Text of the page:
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You have an 8x8 board, and you must partially cover it with a single kind of tetromino in such a way that it is impossible to place any additional tetrominoes of that kind in the empty spaces. Additionally, no two tetrominoes may touch by their edges.

I consider tetrominoes that are reflections of each other to be different, so there are 7 possible choices:

I, J, L, O, S, T, Z.

For which tetrominoes is this possible, and how many pieces does it require (minimum)?

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A partial solution complementary to IanMacDonald's.

It is possible for this pair

S and Z
Place them in a fairly symmetric array, as follows. S is mirror image of Z.
enter image description here Now to prove that the minimal number of pieces is eight!

There is another tile that works:

It's "T" time [again]: enter image description here Again this seems to require eight tilesIt looks like this requires seven tetrominos.


Added proof that it is impossible to get out of "JaiL"

There is a pair of tetrominos that are unable to tile the chessboard.

This is a fairly exhaustive (and exhausting) proof that J tetromino (and by symmetry the L tetromino) cannot tile the board.
The proof starts by showing that tiling is impossible on an infinite board.
Then to avoid this on the chessboard, all pieces must be in close proximity to an edge or corner. The next diagram shows there are three mandatory cells around every piece (blue) - these must be occupied or there will be a vacancy (gray) of the J shape. These are shown in light blue, assuming the playing field is rotated so that piece 1 is oriented as shown. enter image description here Then there are four possible positions of a second piece to cover the mandatory cell on the right. Two of these are shown in the next diagram. Both of these lead to a J vacancy because the second piece introduces new mandatory cells that cannot be occupied simultaneously (the red X's). Neither of these can be moved close to the top edge of a chessboard to avoid vacancies. In the first case, the gray J on the left will then be unavoidable. In the second case, rotational symmetry means the upside-down arrangement is very far from the new top edge. enter image description here Then one other orientation immediately leads to a J vacancy, so there is only one possible orientation of the second piece relative to the first. This applies to a third piece relative to the second, and so on. So the result is a closed figure with an interior that cannot accomodate any more non-touching J pieces, but which has J vacancies. enter image description here In the last case, the cyclic arrangement can be avoided by placing the first two tetrominos against the top edge. But then, one of the next three arrangements results (the case where there is one column to the left is trivial), where placement of all the light blue pieces is forced, resulting in a J vacancy or touching edges in each case. enter image description here
The only other way to avoid one of these arrangements is to place tetromino 1 so that it is abutting the right edge of the chessboard, so that there is no need to place tetromino 2 as in previous arrangements. Then **all tetrominos* must be placed this way with the "top" of the J touching an edge. The resulting arrangement leaves a 2x2 vacancy at the center of the board and hence the four mandatory cells in the next figure. Then J pieces can be placed in one of two symmetric ways (otherwise one of the mandatory cells will be vacant). But then it is impossible not to leave a J vacancy. enter image description here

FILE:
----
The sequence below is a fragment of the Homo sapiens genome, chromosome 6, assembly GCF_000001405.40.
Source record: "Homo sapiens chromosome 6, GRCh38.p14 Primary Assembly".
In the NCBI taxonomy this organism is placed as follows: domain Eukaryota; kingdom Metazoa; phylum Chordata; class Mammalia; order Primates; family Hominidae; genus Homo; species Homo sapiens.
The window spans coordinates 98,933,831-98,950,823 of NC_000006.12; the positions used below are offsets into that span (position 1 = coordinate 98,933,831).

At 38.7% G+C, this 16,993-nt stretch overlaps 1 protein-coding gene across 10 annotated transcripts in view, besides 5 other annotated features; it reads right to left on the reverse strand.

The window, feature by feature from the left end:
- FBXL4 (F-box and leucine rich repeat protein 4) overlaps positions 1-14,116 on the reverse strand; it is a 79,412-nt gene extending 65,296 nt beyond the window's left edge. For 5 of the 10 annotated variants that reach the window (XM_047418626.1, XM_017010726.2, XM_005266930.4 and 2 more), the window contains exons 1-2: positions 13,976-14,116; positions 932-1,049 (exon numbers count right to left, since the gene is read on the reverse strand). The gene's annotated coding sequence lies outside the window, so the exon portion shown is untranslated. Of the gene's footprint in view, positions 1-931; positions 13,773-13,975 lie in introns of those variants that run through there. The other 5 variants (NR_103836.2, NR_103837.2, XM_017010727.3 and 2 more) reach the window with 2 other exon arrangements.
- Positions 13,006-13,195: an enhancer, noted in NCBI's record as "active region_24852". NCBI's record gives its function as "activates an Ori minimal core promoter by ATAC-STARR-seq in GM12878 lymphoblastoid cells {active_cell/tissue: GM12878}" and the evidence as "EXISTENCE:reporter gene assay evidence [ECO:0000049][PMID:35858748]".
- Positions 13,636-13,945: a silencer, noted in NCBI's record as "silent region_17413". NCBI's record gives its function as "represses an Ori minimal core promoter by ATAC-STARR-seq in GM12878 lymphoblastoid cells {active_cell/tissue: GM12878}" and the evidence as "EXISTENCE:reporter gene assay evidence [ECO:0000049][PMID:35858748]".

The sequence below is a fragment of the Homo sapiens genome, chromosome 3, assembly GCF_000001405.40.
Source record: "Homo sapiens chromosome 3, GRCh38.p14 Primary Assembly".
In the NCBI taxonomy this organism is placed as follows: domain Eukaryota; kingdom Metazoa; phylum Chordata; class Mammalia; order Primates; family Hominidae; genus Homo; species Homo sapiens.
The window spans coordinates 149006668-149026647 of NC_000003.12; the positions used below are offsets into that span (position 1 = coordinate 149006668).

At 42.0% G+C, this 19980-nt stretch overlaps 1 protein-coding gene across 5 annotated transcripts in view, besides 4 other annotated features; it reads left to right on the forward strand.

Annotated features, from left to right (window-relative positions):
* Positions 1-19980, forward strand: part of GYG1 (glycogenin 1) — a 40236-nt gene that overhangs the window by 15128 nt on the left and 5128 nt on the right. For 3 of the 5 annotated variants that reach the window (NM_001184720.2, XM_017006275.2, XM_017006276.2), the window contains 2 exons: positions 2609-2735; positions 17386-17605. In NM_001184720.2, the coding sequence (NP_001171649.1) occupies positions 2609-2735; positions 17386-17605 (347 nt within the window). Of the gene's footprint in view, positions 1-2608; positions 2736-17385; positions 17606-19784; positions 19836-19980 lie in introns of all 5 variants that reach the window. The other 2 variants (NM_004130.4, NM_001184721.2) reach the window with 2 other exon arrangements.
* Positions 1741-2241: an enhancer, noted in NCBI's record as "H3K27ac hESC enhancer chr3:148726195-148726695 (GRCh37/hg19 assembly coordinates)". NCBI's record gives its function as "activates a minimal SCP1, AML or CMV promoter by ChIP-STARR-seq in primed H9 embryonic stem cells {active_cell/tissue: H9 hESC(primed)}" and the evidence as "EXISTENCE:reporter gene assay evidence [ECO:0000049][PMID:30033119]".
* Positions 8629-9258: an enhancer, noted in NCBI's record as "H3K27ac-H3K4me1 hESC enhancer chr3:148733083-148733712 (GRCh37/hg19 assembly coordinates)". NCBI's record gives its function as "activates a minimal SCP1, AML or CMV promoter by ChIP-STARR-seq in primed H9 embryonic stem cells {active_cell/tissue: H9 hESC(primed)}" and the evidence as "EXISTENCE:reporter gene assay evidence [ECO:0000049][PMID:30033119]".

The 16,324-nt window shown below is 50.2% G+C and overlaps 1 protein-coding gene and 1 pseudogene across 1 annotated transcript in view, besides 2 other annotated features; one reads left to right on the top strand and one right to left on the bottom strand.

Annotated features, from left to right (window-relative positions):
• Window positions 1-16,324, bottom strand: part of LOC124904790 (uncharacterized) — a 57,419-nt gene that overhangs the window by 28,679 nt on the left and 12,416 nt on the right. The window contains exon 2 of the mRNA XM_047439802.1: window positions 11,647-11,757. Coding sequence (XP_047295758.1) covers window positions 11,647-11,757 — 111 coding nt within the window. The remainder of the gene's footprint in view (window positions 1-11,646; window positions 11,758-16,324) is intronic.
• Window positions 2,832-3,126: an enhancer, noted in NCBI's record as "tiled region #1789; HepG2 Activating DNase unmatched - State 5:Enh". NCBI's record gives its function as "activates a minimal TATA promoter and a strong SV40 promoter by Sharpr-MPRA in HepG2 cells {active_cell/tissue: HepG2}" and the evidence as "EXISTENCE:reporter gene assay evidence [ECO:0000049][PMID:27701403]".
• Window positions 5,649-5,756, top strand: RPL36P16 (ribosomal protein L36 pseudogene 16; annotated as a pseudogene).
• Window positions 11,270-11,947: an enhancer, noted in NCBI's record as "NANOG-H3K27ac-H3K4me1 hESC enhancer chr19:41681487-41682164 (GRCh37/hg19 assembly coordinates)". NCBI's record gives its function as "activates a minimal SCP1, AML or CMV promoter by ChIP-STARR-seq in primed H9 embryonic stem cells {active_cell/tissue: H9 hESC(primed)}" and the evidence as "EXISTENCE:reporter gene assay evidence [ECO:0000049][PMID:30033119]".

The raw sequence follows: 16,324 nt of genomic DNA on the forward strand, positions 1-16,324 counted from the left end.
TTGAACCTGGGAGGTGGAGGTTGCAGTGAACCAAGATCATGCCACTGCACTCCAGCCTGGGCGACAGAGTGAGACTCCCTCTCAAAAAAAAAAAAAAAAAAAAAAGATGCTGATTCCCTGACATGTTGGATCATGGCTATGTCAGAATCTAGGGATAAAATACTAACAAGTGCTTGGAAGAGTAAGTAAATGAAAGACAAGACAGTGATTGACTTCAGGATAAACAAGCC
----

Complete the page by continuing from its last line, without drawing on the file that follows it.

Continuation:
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  • $\begingroup$ Very cool! I have a different solution for S/Z and T. I noticed that your S/Z tiling could be expanded upwards +3 tiles at a time, and rightwards +2/+3 tiles at a time thus solving S/Z in the case of boards sized $3n+2$ by $5m$ or $5m-2$. $\endgroup$ – Ben Frankel Sep 13 '15 at 16:38
  • $\begingroup$ Good observation. I am still working on the J/L tilings. $\endgroup$ – Marconius Sep 13 '15 at 17:49
  • $\begingroup$ +1 Yup. That JL is exactly what I found out, I'm just unable to make pretty pictures. :) $\endgroup$ – Ian MacDonald Sep 14 '15 at 20:47
  • $\begingroup$ @IanMacDonald - Thanks. Drawing were done in Excel, using primarily cell background colours and borders, with adjusted row height (24) and column width (4). I am curious whether the S/Z and T tilings are minimal or not - may need to write a computer program for this ;-) $\endgroup$ – Marconius Sep 14 '15 at 21:28
  • $\begingroup$ I'm going to read through your JaiL proof and see if I agree. In the meantime, since it may seem as if the question has been answered in its entirety, I'll let you know that it hasn't. Your T solution is not optimal. $\endgroup$ – Ben Frankel Sep 14 '15 at 21:47
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Partial answer.

It is impossible for

I
Any piece that is placed must have the adjacent sides empty, leaving a shadow that exactly matches its own shape.

It is possible for

O
Place them all one square apart in a lattice.
enter image description here

It is impossible for

J/L.
I'm not good at drawing pretty pictures, but the trouble is that at some point you will have a 3-flat exposed to the inside of the square instead of being able to flush up against the edge. There are too many holes that need to be filled, which always ends up leaving a piece-sized gap.

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  • $\begingroup$ @Anachor, If you choose X tetromino, you only have to ensure that no more X's can be inserted. (where X is any tetromino) $\endgroup$ – Ben Frankel Sep 13 '15 at 6:12

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